I would like to have some opinion on this issue before I take it further. I work in LTC as an RN and a resident was having dizziness, lightheadedness, extreme fatigue, hypotension, borderline brady and 2 falls in one week. The MD was faxed of resident's current s/sx,BP's & AP's, and Rx's. Since this resident was hypotensive, 2 BP/cardiac meds were held. This was put in the fax. A PA(who works under the primary MD), who has a reputation for being rude, answered the fax by only decreasing a med that wasn't held and didn't address the meds that were being held. The next day, the other RN addressed the situation over the phone and received orders for ER eval. The resident was sent back without any changes and to F/U with primary. EKG,CPK, Chem 14, U/A, ect. all WNL. Resident was still symptomatic, and bps now only borderline hypo. I sent another fax stating that 2 meds were still being held per nsg judgement and this needed to be addressed. The PA calls the DON and says he wasn't aware of 2 meds being held (it was in the first fax that he replied to and signed) and no nurse should take it upon his/herself to hold cardiac meds without an MD order since harm could have come to the resident! Now, as an RN, do I or do I not have the scope of practice to hold cardiac meds if I have properly assessed the resident and notified the MD by fax?
Apr 4, '02
I believe that you DO have the right to withold the med but then must contact the Doctor with your reasons for doing so. I hope that this incident was well documented.
Apr 11, '02
I also believe that you can AND should use nursing judgement. Nurses are the ones at bedside and unless the MD (or PA) comes to assess the patient for themselves I think that nurses have the responsibility to do what they think is right for the patient. If you would have given the meds and the patient would have become very brady or hypotensive - that PA would have being singing a different song. Good nursing judgement abbysmama!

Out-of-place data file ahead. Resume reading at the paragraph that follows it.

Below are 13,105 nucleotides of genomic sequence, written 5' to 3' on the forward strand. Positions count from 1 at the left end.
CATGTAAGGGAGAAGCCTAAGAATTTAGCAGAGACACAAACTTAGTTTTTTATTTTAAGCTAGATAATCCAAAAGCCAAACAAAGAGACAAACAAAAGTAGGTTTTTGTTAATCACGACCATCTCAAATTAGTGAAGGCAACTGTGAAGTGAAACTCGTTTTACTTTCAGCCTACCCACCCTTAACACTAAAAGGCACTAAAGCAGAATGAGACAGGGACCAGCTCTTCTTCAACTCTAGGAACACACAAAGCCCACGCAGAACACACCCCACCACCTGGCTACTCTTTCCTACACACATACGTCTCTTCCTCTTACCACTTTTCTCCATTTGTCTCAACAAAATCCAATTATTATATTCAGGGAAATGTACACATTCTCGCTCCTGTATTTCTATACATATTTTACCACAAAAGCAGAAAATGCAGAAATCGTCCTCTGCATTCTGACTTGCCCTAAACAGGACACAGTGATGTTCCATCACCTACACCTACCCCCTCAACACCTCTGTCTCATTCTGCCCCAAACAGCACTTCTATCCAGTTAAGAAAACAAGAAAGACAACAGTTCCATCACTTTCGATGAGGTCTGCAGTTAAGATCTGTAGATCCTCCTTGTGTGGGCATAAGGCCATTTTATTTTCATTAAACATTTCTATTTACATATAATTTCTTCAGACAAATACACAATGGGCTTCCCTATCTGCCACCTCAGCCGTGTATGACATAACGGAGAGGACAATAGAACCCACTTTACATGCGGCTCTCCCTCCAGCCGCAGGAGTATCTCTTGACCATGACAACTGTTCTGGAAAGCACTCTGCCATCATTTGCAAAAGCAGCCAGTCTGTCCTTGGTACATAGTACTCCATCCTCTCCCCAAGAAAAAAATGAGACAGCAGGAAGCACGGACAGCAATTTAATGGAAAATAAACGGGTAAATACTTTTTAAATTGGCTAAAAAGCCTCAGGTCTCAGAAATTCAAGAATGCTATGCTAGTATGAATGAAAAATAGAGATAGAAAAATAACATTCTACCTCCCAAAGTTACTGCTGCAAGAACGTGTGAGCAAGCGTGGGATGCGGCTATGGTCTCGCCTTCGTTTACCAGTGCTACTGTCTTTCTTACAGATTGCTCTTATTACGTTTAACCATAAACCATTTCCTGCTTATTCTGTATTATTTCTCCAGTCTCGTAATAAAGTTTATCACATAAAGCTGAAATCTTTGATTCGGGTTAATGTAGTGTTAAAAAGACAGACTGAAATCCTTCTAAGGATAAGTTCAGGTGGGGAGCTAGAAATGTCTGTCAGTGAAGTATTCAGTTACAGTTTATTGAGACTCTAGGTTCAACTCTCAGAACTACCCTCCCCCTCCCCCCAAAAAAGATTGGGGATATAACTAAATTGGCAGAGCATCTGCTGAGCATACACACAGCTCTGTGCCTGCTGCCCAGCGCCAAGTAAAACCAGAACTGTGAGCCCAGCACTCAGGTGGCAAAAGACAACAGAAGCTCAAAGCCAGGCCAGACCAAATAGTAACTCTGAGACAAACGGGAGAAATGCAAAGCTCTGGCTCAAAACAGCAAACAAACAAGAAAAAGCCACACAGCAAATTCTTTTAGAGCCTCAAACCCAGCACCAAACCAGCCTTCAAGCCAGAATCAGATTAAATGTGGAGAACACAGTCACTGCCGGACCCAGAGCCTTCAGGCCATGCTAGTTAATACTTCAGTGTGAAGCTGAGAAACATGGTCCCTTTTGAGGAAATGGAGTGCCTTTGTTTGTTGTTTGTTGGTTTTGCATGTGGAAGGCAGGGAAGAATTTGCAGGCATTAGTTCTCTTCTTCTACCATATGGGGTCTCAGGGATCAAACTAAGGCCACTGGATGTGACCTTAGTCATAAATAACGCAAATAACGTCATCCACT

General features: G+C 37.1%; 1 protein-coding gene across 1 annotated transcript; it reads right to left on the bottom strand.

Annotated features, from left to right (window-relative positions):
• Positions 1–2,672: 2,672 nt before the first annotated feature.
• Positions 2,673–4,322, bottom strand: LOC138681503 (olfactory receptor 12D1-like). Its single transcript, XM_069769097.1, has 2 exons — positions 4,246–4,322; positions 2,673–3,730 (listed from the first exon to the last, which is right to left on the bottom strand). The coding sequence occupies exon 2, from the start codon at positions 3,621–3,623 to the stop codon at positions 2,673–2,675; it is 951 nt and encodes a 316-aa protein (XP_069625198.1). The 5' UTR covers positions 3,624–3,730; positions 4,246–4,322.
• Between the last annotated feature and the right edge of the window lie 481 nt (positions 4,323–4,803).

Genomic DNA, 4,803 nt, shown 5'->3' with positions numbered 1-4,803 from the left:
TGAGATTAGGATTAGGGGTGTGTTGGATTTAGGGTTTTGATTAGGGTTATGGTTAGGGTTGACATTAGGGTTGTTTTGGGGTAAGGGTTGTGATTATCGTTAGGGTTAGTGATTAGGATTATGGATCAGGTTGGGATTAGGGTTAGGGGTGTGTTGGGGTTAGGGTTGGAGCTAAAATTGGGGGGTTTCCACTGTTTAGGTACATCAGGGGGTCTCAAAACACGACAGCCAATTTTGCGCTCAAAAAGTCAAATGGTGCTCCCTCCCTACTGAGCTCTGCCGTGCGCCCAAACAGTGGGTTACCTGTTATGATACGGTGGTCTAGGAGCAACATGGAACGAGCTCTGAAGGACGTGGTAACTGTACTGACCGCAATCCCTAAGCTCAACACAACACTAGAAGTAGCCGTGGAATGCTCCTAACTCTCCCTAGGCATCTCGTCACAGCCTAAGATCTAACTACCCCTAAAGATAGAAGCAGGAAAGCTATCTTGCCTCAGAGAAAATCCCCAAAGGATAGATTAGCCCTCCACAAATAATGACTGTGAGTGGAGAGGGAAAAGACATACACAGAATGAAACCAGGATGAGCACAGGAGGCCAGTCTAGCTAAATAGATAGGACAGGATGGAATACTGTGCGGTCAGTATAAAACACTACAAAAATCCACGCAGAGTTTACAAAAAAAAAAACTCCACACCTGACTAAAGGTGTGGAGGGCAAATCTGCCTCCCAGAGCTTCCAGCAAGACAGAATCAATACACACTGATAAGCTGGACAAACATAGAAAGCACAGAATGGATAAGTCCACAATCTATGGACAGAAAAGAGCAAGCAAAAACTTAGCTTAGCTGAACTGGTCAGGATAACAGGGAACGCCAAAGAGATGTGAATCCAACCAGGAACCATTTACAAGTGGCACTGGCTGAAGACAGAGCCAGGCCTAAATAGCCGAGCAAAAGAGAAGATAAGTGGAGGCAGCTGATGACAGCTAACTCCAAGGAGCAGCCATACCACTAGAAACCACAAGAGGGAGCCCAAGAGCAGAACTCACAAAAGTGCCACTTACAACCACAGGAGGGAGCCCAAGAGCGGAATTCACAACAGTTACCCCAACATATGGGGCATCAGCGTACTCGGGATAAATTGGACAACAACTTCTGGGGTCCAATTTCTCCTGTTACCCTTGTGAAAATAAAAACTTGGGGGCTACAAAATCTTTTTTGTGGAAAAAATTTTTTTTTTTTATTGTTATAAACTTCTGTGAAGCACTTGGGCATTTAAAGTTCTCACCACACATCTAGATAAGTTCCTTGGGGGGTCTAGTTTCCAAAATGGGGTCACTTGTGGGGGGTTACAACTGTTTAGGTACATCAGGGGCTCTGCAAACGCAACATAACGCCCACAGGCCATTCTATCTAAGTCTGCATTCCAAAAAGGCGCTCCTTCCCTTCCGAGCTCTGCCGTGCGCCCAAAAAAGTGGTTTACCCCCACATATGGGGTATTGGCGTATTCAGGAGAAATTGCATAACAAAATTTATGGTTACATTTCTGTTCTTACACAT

Apr 11, '02
I agree with the others. As long as you have a sound, very well-documented basis for withholding the med, then do it. The same thing would apply to giving a.m. insulin to somebody with a BS below normal, if you aren't using sliding scale.
One thing that concerns me, since all of the labs and EKG was okay-has this person had a CVA or head injury of some sort? That could account for all of the sx you describe, too. Another thing-how about diabetes insipidus? That would be kind of hard for the ER to miss, but it could be something to consider.
Have you taken pulse and BP when the patient was in the "falling out" mode? Was the pulse regular, fast slow, irregular? Was the BP low? Sick Sinus Syndrome is something else to consider here, and would not necessarily be picked up on EKG. A person can go in and out of it.
My thoughts only...
Let us know when you find out what the problem is.
Jun 11, '02
GOOD CALL ON HOLDING THE MEDS, I MIGHT SUGGEST THAT YOU DISCUSS RATIONAL FOR HOLDING MEDS WITH YOUR CHARGE NURSE/ANM SO THAT YOU HAVE SOME ONE TO BACK YOU UP. AND THAT YOU ARE SURE TO DOCUMENT, DOCUMENT, AND DOCUMENT ALL FACTORS LEADING UP TO YOUR PRUDENT DISICION TO HOLD MEDS. OUR PATIENTS ARE OUR PRIMARY CONCERN, NOT MD OR PA EGOS
Aug 11, '02
I think you were completely right to hold the med and you did everything you should have. I don't work in LTC, I work in CV-surgical, but after so many calls after the surgeons go home about holding a med for low B/P or low HR, we start getting parameters a little more often!!
Aug 11, '02
I too believe that we as nurses have to use, to the best of our ability, our own judgement when it comes to the wellfare of our pts. I will also hold bp meds if the pt is unstable but always make the MD was aware of why it was done and document If I am told to give it. Most of the time the MD agrees and they usually give paremeters so there wont be any questions. Sometimes a pt may need the med for heart rate rather than bp, even though it may affect both.
Aug 18, '02
I believe you were correct in holding the meds. Document to cover your rear!!! If you notified the MD that the meds were held, made him/her aware of vital signs, symptoms etc... then you were correct.
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